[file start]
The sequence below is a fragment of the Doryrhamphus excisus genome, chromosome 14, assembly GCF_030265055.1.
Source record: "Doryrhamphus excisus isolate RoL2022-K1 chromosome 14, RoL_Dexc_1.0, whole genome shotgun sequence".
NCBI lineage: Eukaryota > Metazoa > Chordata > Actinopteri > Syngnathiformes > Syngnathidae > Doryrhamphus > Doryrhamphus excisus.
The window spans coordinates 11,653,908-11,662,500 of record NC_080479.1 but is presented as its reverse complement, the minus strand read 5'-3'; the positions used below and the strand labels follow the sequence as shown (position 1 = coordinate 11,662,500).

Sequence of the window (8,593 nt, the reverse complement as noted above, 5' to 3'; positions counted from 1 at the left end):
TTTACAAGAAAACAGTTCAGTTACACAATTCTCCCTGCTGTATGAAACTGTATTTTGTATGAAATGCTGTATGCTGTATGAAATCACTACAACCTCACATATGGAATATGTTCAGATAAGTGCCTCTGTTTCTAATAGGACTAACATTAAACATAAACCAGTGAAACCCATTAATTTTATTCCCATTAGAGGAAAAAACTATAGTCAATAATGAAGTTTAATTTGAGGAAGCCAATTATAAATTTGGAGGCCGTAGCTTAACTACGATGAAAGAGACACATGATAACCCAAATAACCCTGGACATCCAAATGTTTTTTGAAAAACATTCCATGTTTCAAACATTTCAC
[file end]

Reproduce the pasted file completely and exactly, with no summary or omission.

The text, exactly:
The sequence below is a fragment of the Doryrhamphus excisus genome, chromosome 14, assembly GCF_030265055.1.
Source record: "Doryrhamphus excisus isolate RoL2022-K1 chromosome 14, RoL_Dexc_1.0, whole genome shotgun sequence".
NCBI lineage: Eukaryota > Metazoa > Chordata > Actinopteri > Syngnathiformes > Syngnathidae > Doryrhamphus > Doryrhamphus excisus.
The window spans coordinates 11,653,908-11,662,500 of record NC_080479.1 but is presented as its reverse complement, the minus strand read 5'-3'; the positions used below and the strand labels follow the sequence as shown (position 1 = coordinate 11,662,500).

Sequence of the window (8,593 nt, the reverse complement as noted above, 5' to 3'; positions counted from 1 at the left end):
TTTACAAGAAAACAGTTCAGTTACACAATTCTCCCTGCTGTATGAAACTGTATTTTGTATGAAATGCTGTATGCTGTATGAAATCACTACAACCTCACATATGGAATATGTTCAGATAAGTGCCTCTGTTTCTAATAGGACTAACATTAAACATAAACCAGTGAAACCCATTAATTTTATTCCCATTAGAGGAAAAAACTATAGTCAATAATGAAGTTTAATTTGAGGAAGCCAATTATAAATTTGGAGGCCGTAGCTTAACTACGATGAAAGAGACACATGATAACCCAAATAACCCTGGACATCCAAATGTTTTTTGAAAAACATTCCATGTTTCAAACATTTCAC